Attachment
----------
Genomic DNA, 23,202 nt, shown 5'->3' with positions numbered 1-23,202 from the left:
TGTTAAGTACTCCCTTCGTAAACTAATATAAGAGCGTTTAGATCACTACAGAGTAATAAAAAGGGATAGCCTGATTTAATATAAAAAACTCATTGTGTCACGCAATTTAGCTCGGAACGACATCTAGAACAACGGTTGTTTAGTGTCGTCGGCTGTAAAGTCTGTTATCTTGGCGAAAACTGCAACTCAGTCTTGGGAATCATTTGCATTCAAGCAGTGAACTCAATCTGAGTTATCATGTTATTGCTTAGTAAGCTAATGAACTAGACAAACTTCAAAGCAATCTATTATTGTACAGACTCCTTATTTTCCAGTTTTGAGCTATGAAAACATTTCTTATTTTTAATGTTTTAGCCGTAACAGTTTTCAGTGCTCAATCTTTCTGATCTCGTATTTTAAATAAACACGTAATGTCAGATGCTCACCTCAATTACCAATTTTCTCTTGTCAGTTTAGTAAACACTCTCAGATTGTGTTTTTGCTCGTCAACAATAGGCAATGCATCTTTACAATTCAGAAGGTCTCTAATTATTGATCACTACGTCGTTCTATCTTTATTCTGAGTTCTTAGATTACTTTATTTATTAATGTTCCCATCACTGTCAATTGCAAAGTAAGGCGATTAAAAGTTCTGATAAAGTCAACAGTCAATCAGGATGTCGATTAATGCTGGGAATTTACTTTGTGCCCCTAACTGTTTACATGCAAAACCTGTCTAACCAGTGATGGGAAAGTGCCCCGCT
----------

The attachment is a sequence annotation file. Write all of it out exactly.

Genomic DNA, 23,202 nt, shown 5'->3' with positions numbered 1-23,202 from the left:
TGTTAAGTACTCCCTTCGTAAACTAATATAAGAGCGTTTAGATCACTACAGAGTAATAAAAAGGGATAGCCTGATTTAATATAAAAAACTCATTGTGTCACGCAATTTAGCTCGGAACGACATCTAGAACAACGGTTGTTTAGTGTCGTCGGCTGTAAAGTCTGTTATCTTGGCGAAAACTGCAACTCAGTCTTGGGAATCATTTGCATTCAAGCAGTGAACTCAATCTGAGTTATCATGTTATTGCTTAGTAAGCTAATGAACTAGACAAACTTCAAAGCAATCTATTATTGTACAGACTCCTTATTTTCCAGTTTTGAGCTATGAAAACATTTCTTATTTTTAATGTTTTAGCCGTAACAGTTTTCAGTGCTCAATCTTTCTGATCTCGTATTTTAAATAAACACGTAATGTCAGATGCTCACCTCAATTACCAATTTTCTCTTGTCAGTTTAGTAAACACTCTCAGATTGTGTTTTTGCTCGTCAACAATAGGCAATGCATCTTTACAATTCAGAAGGTCTCTAATTATTGATCACTACGTCGTTCTATCTTTATTCTGAGTTCTTAGATTACTTTATTTATTAATGTTCCCATCACTGTCAATTGCAAAGTAAGGCGATTAAAAGTTCTGATAAAGTCAACAGTCAATCAGGATGTCGATTAATGCTGGGAATTTACTTTGTGCCCCTAACTGTTTACATGCAAAACCTGTCTAACCAGTGATGGGAAAGTGCCCCGCT